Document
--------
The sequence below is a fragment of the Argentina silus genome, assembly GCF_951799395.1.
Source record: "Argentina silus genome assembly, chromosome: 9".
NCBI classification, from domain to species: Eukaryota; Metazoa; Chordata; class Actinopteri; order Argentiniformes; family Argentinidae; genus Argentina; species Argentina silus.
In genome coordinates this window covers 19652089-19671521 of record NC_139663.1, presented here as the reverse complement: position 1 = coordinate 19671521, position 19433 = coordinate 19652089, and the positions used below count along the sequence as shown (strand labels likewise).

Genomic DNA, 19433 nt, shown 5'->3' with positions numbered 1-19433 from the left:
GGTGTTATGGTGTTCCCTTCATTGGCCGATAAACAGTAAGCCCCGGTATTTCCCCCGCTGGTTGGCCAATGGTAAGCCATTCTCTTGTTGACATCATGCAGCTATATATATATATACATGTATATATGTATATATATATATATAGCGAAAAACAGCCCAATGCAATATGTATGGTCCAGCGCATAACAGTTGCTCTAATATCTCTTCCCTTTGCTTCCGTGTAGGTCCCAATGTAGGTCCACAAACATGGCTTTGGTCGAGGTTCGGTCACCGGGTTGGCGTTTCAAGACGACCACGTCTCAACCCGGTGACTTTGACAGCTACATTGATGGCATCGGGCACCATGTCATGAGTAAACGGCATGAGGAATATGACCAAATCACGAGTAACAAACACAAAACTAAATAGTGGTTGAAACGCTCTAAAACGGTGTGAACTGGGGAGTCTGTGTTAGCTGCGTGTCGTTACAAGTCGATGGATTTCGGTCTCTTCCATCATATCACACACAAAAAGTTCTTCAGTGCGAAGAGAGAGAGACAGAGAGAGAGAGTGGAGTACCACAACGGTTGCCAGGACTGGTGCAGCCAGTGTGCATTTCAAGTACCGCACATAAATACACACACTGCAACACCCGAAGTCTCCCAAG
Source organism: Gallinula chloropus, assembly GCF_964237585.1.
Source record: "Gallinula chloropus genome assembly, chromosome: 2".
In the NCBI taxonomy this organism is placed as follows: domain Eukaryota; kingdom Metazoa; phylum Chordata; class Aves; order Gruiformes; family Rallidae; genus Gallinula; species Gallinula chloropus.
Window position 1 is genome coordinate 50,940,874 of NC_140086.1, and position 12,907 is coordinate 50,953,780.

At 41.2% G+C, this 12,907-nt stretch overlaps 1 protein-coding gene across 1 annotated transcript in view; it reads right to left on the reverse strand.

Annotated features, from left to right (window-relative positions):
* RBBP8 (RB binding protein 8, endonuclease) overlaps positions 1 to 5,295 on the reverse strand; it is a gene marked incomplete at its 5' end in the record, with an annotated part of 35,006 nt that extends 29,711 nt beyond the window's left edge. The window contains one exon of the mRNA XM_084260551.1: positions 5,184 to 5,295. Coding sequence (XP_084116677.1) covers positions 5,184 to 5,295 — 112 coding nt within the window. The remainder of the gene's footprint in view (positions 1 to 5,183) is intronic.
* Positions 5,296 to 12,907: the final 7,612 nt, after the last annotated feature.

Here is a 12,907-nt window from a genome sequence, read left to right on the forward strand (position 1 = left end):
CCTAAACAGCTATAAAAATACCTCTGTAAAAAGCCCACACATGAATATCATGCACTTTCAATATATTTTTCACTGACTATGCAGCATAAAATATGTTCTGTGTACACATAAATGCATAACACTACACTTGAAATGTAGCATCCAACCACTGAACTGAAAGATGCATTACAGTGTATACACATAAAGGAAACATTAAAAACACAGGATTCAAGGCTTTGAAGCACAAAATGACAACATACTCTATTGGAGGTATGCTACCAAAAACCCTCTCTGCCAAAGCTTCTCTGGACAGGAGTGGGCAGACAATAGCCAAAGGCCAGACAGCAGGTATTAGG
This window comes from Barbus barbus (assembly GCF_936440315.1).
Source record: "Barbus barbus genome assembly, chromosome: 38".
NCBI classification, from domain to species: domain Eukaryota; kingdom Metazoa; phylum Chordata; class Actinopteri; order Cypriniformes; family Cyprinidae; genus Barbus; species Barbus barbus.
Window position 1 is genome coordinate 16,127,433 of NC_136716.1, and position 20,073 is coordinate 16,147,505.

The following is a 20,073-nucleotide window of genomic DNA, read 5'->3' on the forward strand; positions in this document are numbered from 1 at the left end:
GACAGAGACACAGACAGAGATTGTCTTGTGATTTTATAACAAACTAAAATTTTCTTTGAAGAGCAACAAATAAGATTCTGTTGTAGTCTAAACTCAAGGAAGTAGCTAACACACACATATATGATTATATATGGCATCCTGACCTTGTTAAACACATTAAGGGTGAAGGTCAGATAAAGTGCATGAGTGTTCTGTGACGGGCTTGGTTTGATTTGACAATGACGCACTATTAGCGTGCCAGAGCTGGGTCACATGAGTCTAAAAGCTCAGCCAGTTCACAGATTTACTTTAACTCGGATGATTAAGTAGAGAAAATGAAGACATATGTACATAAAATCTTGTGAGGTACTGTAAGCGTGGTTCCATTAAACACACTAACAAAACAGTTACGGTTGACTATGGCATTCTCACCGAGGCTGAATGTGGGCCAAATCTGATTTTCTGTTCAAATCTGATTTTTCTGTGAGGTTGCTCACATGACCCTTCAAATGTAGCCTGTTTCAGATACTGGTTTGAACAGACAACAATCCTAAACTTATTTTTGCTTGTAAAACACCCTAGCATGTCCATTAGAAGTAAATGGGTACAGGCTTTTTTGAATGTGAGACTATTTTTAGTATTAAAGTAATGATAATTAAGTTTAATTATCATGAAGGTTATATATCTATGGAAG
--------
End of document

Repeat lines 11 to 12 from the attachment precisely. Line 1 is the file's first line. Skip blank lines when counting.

At 41.2% G+C, this 12,907-nt stretch overlaps 1 protein-coding gene across 1 annotated transcript in view; it reads right to left on the reverse strand.

Annotated features, from left to right (window-relative positions):